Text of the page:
Fig. 4(a-d): Hematoxylin and eosin staining histological sections of cutaneous wound site of BALB/c mice, revealing epidermal and dermal architecture of healed wounds at day 14 after wounding. (a) Untreated normal wound; (b) Nitrofurazone-treated wound; (c) Natural black mud-treated wound; (d) Compounded black mud-treated wound. e: Epidermis; d: Dermis rich with newly formed granulation tissue; Blood vessels (black triangular); keratinization (white triangular). Scale bar: 50 µm

Image for - Histological Evaluation of the Healing Properties of Dead Sea Black Mud on Full-thickness Excision Cutaneous Wounds in BALB/c Mice
Fig. 5(a-d): Masson’s trichrome staining histological sections of cutaneous wound site of BALB/c mice, revealing epidermal and dermal architecture of healed wounds at day 14 after wounding. (a) Untreated normal wound; (b) Nitrofurazone-treated wound; (c) Natural black mud-treated wound; (d) Compounded black mud-treated wound. e: Epidermis; d: Dermis rich with newly formed collagen fibers (white triangular); Blood vessels (white star). Scale bar: 50 µm

Image for - Histological Evaluation of the Healing Properties of Dead Sea Black Mud on Full-thickness Excision Cutaneous Wounds in BALB/c Mice
Fig. 6(a-d): Masson’s trichrome staining histological sections of cutaneous wound site of BALB/c mice, revealing dermal architecture of regenerated granulation tissue at day 14 after wounding. (a) Untreated wound; (b) Nitrofurazone-treated wound; (c) Natural black mud-treated wound; (d) Compounded black mudtreated wound. Collagen fibers/bands (white triangular); Bood vessels (black triangular). Scale bar: 200 µm

In contrast, untreated wounds had incomplete maturation of epidermal layers, few fibroblasts, less obvious areas of blood vessels and light stain, thin, less compact, coarse and irregularly arranged collagen fibers (Fig. 5, 6).

DISCUSSION

Results of this study revealed that DS black mud promotes healing of cutaneous full-thickness excision wounds in BALB/c mice by influencing different aspects of the healing process at various days after wounding. This was demonstrated by significant increase in the granulation tissue weight (Table 1), percentage of wound contraction (Table 2), decrease in period of epithelialization (Fig. 1) and marked enhancement of cell and tissue proliferation, collagen deposition and angiogenesis/neovascularization (Fig. 2-6), when compared to control groups. The quicker process of wound healing in black mud-treated wounds could be a function of either individual or synergistic effects of bioactive constituents on one phase or more of the healing process. In fact, the normal subsequent events of healing cutaneous wounds can be classified into three overlapping phases; coagulation and inflammation, proliferation and remodeling (Eming et al., 2007). Coagulation and inflammation begin immediately after the injury and characterized by vasoconstriction, platelet aggregation to induce blood clotting and migration of inflammatory cells to the wound site (Tas et al., 2011). These cells phagocyte necrotic tissue and microorganisms and secrete several cytokines and growth factors to stimulate the development of proliferation phase of healing. That comprises of three events: granulation, contraction and epithelialization (Nagori and Solanki, 2011). However, in the remodeling phase, the wound tensile strength increase due to intermolecular cross-linking of collagen and reorganization, granulation tissue evolve into scar tissue and cells that are no longer needed are removed by apoptosis (Abu-Al-Basal, 2010). Histological evaluation of black mud-treated wounds verified marked progress in the development of proliferation phase of healing, especially at day 14 after wounding, when compared to nitrofurazone-treated and untreated wounds (Fig. 4-6). This may be due to reduced inflammation noticed in the regenerated granulation tissue day 7 after wounding (Fig. 2, 3). Which was high-lighted by fewer inflammatory cells, more fibroblasts, large numbers of new blood vessels and perceptible amount of deposited collagen fibers (Fig. 3). Inflammation is the initial phase of healing and the inflammatory response should occur rapidly to permit the development of subsequent phases of healing damaged tissue (Abu-Al-Basal, 2011). Hence, enhancing early the inflammatory phase in treated wounds may play a key role in speed up regeneration of granulation tissue (Table 1), wound contraction (Table 2) and epithelialization (Fig. 1). That could be attributed to anti-microbial (Ma’or et al., 2006) and/or anti-inflammatory properties (Proksch et al., 2005) of DS salts and minerals.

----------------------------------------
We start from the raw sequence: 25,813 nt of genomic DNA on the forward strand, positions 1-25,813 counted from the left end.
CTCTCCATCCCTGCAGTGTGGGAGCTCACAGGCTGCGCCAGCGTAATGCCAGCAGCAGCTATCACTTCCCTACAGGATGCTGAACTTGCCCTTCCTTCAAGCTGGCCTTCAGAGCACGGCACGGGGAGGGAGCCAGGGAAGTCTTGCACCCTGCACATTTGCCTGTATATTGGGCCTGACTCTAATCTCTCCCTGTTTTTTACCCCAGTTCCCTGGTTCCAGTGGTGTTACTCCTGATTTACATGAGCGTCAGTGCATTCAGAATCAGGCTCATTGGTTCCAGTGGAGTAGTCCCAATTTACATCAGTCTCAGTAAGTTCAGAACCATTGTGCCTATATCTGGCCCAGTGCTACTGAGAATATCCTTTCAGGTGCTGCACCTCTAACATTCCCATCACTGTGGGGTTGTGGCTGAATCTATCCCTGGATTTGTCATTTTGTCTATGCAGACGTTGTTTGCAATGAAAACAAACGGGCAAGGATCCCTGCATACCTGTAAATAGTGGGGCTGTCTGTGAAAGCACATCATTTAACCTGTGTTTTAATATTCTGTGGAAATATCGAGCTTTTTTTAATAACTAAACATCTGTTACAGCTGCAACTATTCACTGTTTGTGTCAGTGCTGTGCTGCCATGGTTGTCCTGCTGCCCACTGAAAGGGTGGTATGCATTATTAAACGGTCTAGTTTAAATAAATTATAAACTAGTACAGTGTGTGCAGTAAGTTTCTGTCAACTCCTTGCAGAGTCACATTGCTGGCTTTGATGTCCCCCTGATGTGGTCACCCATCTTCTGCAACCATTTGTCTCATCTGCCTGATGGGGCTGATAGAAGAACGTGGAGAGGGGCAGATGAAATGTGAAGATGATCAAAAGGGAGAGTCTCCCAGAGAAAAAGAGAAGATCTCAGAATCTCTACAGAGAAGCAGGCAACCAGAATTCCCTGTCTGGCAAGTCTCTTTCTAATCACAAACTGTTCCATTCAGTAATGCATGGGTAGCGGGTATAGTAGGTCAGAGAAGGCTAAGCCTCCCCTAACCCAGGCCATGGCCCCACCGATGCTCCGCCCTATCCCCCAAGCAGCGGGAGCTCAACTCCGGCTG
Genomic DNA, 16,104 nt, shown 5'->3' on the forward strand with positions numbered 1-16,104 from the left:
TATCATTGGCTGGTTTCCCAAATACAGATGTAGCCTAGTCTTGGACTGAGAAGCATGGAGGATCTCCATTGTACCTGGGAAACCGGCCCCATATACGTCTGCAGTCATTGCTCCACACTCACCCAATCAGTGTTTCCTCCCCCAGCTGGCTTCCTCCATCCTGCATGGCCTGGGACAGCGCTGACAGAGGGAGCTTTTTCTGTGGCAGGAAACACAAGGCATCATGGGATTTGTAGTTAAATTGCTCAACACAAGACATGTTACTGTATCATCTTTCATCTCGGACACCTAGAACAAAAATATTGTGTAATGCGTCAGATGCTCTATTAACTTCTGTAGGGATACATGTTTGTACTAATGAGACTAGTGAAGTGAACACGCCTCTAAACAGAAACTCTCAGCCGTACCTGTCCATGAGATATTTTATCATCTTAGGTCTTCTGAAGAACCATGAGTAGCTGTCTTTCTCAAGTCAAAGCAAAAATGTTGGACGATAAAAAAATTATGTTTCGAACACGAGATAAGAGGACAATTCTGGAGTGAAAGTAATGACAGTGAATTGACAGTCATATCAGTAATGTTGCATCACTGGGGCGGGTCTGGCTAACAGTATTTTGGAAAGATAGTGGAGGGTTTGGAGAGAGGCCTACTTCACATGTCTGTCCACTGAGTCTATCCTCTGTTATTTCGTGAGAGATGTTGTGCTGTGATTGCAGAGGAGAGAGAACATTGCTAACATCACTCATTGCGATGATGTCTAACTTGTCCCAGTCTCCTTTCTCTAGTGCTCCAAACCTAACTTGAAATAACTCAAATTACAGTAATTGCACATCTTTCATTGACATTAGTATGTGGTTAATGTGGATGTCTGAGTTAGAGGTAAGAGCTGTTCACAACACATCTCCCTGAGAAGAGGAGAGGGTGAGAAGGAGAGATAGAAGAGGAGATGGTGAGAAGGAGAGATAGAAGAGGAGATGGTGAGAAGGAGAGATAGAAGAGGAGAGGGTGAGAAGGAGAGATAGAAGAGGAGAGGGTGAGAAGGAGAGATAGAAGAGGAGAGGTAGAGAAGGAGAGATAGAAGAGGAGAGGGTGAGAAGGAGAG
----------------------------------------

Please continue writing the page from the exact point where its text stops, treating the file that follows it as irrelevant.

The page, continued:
Granulation tissue is primarily composed of endothelial cells, macrophages fibroblast and the components of a new provisional extracellular matrix (ECM), including collagen (Prasad and Dorle, 2006). High densities of new blood vessels loaded in the granulation tissue of treated wounds (Fig. 3, 5) could be a result of DS mineral's capability to induce proliferation and migration of vascular endothelial cells (Subramanian et al., 2006). Complete wound closure with full epithelialization (Fig. 4, 5) concur with significant increase in the percentage of wound contraction (Table 2) and reduction in epithelialization time (Fig. 1), may be related to enhanced proliferation and migration of epidermal cells and activity of fibroblasts in the regenerated granulation tissue (Ajlia et al., 2010). Myofibroblasts are believed to have a basic role in wound contraction by exerting tension on the surrounding ECM and secreting collagen to stabilize the contraction (Abu-Al-Basal, 2001). Actually, collagen provides strength and integrity to the dermis and hence the synthesis, secretion and subsequent organization of collagen play an integral part in the wound healing process (Yusufoglu and Alqasoumi, 2011). This is clearly demonstrated by marked increase in the amount of collagen fibers deposited, especially in the highly vascular dermis of compounded black mud-treated wounds (Fig. 6). Enhancing quickly vascularization and collagen synthesis and deposition in treated wounds confirmed the synergistic stimulatory effect of DS salts and minerals on angiogenesis, cell proliferation and fibroblast cellular activity.